transform: translateX(0px);
        width: 100%;
    }

    .gn-menu-wrapper.gn-open-all .gn-scroller {
        width: 130%;
    }
}

And we’ll also adjust the width of the scroll wrapper to be larger than the 100%. This is probably not too important as we don’t see scrollbars on most devices of that size.

Alright, now that we’ve styled everything, we’ll use some JavaScript for the logic of opening and closing the menu (i.e. applying the classes).

The JavaScript

So let’s create a small script that will take care of the menu functionality. When we hover over the menu icon, we want the first part of the menu to slide out so that we can see the icons. If we hover over the sidebar menu area or if we click on the main menu icon, then the rest of the menu should slide out. Clicking the menu icon again or clicking on any other part of the body should make the whole menu slide back in. So let’s see how we can pull all that off.

We start by caching some elements and initializing some variables. The bodyClickFn function defines what happens when the menu is open and we click somewhere else on the document. We should also take care of touch events.

    _init : function() {
        this.trigger = this.el.querySelector( 'a.gn-icon-menu' );
        this.menu = this.el.querySelector( 'nav.gn-menu-wrapper' );
        this.isMenuOpen = false;
        this.eventtype = mobilecheck() ? 'touchstart' : 'click';
        this._initEvents();

        var self = this;
        this.bodyClickFn = function() {
            self._closeMenu();
            this.removeEventListener( self.eventtype, self.bodyClickFn );
        };
    }

Let’s take a look at the events that need to be initialized.
We want to open the first part of the menu (let’s call it icon menu) when the main menu icon (trigger) is hovered. When we move the mouse out this same menu should slide back in.

    this.trigger.addEventListener( 'mouseover', function(ev) { self._openIconMenu(); } );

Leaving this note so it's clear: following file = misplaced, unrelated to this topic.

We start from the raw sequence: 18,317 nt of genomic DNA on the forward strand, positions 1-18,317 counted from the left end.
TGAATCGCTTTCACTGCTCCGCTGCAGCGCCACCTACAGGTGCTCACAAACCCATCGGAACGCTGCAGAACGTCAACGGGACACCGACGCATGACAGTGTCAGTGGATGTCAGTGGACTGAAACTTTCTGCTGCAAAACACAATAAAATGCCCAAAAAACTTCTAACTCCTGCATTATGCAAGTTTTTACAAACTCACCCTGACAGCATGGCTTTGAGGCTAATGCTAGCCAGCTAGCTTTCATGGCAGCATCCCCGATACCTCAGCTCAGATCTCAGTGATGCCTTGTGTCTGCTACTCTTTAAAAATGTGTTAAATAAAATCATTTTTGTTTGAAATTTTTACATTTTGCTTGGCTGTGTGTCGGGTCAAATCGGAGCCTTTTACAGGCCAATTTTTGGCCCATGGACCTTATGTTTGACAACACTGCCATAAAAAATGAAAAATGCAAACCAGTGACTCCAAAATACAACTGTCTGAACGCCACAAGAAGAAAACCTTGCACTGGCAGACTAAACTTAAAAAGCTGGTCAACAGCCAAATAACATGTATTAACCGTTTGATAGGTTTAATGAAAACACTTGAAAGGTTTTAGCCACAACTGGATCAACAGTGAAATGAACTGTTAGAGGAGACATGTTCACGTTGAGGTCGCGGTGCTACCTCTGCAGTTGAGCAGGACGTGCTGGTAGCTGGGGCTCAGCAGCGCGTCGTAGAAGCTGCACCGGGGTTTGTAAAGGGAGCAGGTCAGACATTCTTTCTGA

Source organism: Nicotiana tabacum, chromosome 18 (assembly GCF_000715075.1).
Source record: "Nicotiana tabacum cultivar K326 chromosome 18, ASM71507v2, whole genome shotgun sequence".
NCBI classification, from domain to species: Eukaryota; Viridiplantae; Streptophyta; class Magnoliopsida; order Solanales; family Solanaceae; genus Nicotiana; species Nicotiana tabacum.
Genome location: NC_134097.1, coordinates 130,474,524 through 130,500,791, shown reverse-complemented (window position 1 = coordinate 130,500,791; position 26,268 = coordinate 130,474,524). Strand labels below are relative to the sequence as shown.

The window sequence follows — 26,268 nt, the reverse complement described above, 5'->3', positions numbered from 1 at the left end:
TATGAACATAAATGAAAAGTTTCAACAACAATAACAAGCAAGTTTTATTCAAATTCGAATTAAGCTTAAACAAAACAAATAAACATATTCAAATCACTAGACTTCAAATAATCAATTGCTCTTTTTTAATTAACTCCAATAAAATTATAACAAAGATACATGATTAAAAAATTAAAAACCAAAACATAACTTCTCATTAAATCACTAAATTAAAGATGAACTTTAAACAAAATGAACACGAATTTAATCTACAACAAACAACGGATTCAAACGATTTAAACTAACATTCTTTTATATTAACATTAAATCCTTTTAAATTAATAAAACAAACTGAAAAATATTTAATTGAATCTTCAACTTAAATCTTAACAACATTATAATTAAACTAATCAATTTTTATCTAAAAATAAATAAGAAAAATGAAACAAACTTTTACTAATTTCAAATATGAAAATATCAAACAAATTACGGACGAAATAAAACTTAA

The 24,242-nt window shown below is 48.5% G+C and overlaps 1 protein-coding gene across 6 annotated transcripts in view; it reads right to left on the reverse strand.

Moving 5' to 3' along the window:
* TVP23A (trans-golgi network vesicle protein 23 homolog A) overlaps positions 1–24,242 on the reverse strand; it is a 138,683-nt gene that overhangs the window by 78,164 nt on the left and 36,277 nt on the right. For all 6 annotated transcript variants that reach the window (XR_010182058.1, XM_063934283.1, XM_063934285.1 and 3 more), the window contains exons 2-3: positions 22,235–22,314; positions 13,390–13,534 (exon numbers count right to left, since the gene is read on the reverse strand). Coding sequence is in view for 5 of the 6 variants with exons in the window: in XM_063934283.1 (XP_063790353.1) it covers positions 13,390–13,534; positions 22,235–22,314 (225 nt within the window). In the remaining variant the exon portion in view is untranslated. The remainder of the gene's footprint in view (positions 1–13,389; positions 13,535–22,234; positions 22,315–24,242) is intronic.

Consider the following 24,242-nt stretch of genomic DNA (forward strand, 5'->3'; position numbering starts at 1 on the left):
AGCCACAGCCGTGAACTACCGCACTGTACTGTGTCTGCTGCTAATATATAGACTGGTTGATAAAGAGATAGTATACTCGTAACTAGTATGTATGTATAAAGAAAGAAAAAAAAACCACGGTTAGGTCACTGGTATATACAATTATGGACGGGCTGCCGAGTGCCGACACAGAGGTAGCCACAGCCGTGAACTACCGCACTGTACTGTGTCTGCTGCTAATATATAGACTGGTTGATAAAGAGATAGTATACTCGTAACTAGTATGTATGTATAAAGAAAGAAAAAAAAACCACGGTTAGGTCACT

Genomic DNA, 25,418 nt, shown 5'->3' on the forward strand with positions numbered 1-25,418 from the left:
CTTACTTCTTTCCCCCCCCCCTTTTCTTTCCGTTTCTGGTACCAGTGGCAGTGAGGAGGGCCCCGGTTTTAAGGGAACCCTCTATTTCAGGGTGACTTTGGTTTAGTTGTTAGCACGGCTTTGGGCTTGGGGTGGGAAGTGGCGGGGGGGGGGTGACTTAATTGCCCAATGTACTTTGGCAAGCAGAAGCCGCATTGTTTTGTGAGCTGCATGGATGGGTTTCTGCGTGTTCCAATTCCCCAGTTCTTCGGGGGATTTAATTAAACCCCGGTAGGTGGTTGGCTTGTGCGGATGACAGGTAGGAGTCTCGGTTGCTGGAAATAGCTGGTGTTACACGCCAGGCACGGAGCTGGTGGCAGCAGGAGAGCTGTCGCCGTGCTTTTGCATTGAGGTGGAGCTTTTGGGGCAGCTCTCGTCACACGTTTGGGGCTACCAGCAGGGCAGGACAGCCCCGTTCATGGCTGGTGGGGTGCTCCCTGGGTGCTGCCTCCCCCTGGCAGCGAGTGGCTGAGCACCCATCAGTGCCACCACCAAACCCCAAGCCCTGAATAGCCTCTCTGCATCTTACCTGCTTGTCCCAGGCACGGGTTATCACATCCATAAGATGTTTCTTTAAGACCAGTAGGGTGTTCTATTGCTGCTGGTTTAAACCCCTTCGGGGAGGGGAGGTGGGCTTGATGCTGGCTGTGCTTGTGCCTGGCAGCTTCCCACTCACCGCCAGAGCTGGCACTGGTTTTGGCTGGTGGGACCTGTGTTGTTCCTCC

this.trigger.addEventListener( 'mouseout', function(ev) { self._closeIconMenu(); } );

Once the icon menu is in the viewport, hovering over it will make the rest of the menu slide out. After it slides out, and we click somewhere on the body then the menu should slide back in. We need to bind the respective event (click or touchstart) to the document.

    this.menu.addEventListener( 'mouseover', function(ev) {
        self._openMenu(); 
        document.addEventListener( self.eventtype, self.bodyClickFn ); 
    } );

Finally if we click the menu icon, we want the whole menu to slide out or slide in if it’s already in the viewport. We will also bind (or unbind) the respective event (click or touchstart) to the document.

    this.trigger.addEventListener( this.eventtype, function( ev ) {
        ev.stopPropagation();
        ev.preventDefault();
        if( self.isMenuOpen ) {
            self._closeMenu();
            document.removeEventListener( self.eventtype, self.bodyClickFn );
        }
        else {
            self._openMenu();
            document.addEventListener( self.eventtype, self.bodyClickFn );
        }
    } );

One last thing: we don’t want the menu to slide back in if we click somewhere inside the menu area. Since we are binding the click/touchstart event to the document (so that the menu closes) we need to do the following:

    this.menu.addEventListener( this.eventtype, function(ev) { ev.stopPropagation(); } );

And here is the final _initEvents function and the methods to open and close the menu.

    _initEvents : function() {
        var self = this;

        if( !mobilecheck() ) {
            this.trigger.addEventListener( 'mouseover', function(ev) { self._openIconMenu(); } );
            this.trigger.addEventListener( 'mouseout', function(ev) { self._closeIconMenu(); } );
        
            this.menu.addEventListener( 'mouseover', function(ev) {
                self._openMenu(); 
                document.addEventListener( self.eventtype, self.bodyClickFn ); 
            } );
        }
        this.trigger.addEventListener( this.eventtype, function( ev ) {
            ev.stopPropagation();
            ev.preventDefault();
            if( self.isMenuOpen ) {
                self._closeMenu();
                document.removeEventListener( self.eventtype, self.bodyClickFn );
            }
            else {
                self._openMenu();
                document.addEventListener( self.eventtype, self.bodyClickFn );
            }
        } );
        this.menu.addEventListener( this.eventtype, function(ev) { ev.stopPropagation(); } );
    },
    _openIconMenu : function() {
        classie.add( this.menu, 'gn-open-part' );